Cardiac Rhythm Management
Articles Articles 2012 September

Letter to the Editor

DOI: 10.19102/icrm.2012.030902

Scott Lick, MD, FACS

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Please allow this commentary to serve as a follow up regarding the recently published manuscript within The Journal of Innovations in Cardiac Rhythm Management by Rahaby and Niazi, describing placement of a supplemental defibrillation coil in the azygous vein (Azygous Vein Coil: Bailout Strategy for High Defibrillation Thresholds, 3(2012), 905–10).

I would like to add a word of caution to this manuscript. Occasionally I am requested to the operating room stat due to iatrogenic perforation of the azygous vein during placement of large left subclavian catheters (ex. dialysis lines, tunnel catheters, etc). The azygous lies quite posterior in the chest, and in the supine patient, acts similar to the oil pan drain plug in a car: with a large tear, quick in-sanguination into the right chest ensues.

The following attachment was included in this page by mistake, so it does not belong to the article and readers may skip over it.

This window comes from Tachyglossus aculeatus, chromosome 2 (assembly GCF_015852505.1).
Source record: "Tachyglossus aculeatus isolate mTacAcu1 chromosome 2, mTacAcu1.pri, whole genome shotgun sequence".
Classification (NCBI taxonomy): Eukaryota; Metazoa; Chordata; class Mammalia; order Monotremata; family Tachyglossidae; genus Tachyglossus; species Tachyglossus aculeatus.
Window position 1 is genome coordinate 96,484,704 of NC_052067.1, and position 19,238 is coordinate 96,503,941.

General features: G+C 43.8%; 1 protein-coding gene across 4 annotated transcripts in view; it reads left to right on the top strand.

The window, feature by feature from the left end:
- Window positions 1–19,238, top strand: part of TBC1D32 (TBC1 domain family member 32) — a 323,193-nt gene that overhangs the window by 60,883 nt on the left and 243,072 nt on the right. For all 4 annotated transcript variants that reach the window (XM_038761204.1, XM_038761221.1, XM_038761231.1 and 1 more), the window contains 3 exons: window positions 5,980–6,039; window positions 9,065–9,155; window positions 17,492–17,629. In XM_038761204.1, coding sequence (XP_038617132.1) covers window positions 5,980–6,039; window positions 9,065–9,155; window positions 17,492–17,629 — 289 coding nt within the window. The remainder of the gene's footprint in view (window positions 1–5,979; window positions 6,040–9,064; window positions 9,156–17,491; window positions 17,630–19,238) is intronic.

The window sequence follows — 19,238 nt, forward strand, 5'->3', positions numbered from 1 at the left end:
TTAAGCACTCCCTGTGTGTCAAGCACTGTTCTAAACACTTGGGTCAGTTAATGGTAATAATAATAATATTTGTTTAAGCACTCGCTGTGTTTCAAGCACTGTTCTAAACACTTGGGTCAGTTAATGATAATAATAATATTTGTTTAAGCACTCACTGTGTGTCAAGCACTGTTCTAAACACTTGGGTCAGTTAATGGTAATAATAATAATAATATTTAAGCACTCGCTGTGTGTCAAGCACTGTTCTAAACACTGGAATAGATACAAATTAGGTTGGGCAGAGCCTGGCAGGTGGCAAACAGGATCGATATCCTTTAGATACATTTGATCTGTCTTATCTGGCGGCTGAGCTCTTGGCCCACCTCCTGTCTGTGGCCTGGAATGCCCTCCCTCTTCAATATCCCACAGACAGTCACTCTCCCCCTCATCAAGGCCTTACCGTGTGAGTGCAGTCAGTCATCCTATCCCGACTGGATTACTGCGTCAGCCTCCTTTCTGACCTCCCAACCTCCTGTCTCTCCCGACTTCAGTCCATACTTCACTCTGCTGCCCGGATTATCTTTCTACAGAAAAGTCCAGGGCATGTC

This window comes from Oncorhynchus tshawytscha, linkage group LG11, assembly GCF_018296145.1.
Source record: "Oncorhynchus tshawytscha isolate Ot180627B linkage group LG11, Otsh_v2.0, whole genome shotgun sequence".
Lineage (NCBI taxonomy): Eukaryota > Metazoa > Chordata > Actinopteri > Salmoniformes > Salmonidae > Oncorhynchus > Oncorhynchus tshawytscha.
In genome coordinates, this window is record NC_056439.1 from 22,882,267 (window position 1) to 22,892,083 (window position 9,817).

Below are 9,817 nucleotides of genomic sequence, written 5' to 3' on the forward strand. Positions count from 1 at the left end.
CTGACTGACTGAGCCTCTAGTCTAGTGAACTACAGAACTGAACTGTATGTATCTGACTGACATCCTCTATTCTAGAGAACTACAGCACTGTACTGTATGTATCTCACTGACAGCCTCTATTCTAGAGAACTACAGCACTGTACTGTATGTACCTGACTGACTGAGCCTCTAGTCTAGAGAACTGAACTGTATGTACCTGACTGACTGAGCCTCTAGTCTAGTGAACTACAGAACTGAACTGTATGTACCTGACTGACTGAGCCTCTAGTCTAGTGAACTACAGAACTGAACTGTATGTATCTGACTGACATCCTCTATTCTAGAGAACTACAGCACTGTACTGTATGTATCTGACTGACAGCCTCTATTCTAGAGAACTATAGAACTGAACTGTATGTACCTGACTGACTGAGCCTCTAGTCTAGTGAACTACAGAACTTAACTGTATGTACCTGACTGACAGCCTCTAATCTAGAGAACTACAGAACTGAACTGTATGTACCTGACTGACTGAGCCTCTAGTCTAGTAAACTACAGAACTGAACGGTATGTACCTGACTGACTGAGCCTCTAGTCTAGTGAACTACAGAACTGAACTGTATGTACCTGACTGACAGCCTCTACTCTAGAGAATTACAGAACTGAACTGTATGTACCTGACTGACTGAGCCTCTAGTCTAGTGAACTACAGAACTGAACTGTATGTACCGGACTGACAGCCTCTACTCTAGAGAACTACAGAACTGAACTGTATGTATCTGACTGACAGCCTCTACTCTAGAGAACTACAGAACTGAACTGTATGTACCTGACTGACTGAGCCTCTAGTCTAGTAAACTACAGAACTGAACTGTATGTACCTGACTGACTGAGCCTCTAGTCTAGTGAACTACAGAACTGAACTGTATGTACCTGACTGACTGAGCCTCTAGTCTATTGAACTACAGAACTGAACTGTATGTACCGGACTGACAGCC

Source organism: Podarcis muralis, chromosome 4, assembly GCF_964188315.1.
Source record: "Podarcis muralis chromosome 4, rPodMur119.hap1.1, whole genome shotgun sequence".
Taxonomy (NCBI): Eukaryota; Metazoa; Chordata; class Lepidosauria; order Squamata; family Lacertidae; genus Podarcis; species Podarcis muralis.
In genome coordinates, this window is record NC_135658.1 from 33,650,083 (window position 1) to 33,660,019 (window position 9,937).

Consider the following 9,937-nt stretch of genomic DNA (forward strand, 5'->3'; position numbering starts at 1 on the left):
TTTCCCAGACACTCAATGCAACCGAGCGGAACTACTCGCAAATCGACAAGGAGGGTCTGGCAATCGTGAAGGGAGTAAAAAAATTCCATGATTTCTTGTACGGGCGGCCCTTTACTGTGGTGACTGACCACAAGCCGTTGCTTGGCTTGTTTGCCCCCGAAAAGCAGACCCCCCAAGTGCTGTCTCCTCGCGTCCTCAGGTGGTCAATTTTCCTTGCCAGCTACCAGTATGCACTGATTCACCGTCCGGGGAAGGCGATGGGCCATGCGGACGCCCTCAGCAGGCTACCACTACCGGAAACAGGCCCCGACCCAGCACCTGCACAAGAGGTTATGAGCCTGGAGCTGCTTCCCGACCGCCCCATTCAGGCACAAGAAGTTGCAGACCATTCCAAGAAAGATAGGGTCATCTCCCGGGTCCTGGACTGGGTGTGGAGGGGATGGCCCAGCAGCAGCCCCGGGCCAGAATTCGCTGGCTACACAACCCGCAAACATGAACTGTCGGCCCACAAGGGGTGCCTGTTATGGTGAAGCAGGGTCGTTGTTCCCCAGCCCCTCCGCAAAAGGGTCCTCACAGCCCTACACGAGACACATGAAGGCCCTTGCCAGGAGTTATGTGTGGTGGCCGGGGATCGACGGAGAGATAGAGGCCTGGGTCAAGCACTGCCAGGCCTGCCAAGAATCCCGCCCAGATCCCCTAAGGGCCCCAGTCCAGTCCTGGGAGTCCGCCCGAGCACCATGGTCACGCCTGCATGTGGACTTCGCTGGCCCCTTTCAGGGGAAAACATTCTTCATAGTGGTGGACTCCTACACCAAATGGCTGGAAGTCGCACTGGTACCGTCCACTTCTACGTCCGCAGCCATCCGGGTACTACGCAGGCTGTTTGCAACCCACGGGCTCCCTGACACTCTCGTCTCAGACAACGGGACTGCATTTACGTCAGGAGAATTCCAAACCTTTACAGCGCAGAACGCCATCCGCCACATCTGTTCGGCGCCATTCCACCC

This problem is only made worse with placement of a chest tube – which merely converts in-sanguination to ex-sanguination. Therefore, successful treatment of an azygous tear (which could conceivably occur if this procedure becomes more widespread) is as follows:

1) Remove the offending catheter or sheath.
2) Intubate the patient and use high levels of positive-end expiratory pressure (PEEP), which provides sustained contact between the visceral lung pleura/parietal pleura and the vein tear throughout the respiratory cycle. This should effectively patch the hole.
3) If possible, roll the OR bed left side down (or turn the patient left-side down), minimizing venous pressure in this right-sided vein.

Delayed drainage of pleural blood can then be selectively applied, if at all necessary, at a later time after the hole has sealed.

As a thoracic surgeon, my non-thoracic surgical colleagues are somewhat surprised at this non-surgical management strategy. In my experience, this strategy has proven more effective than chest tube drainage and also open attempts at repair of this life-threatening iatrogenic complication.

Scott Lick, MD, FACS
Professor of Surgery (Cardiothoracic)
University of Texas Medical Branch
Galveston, TX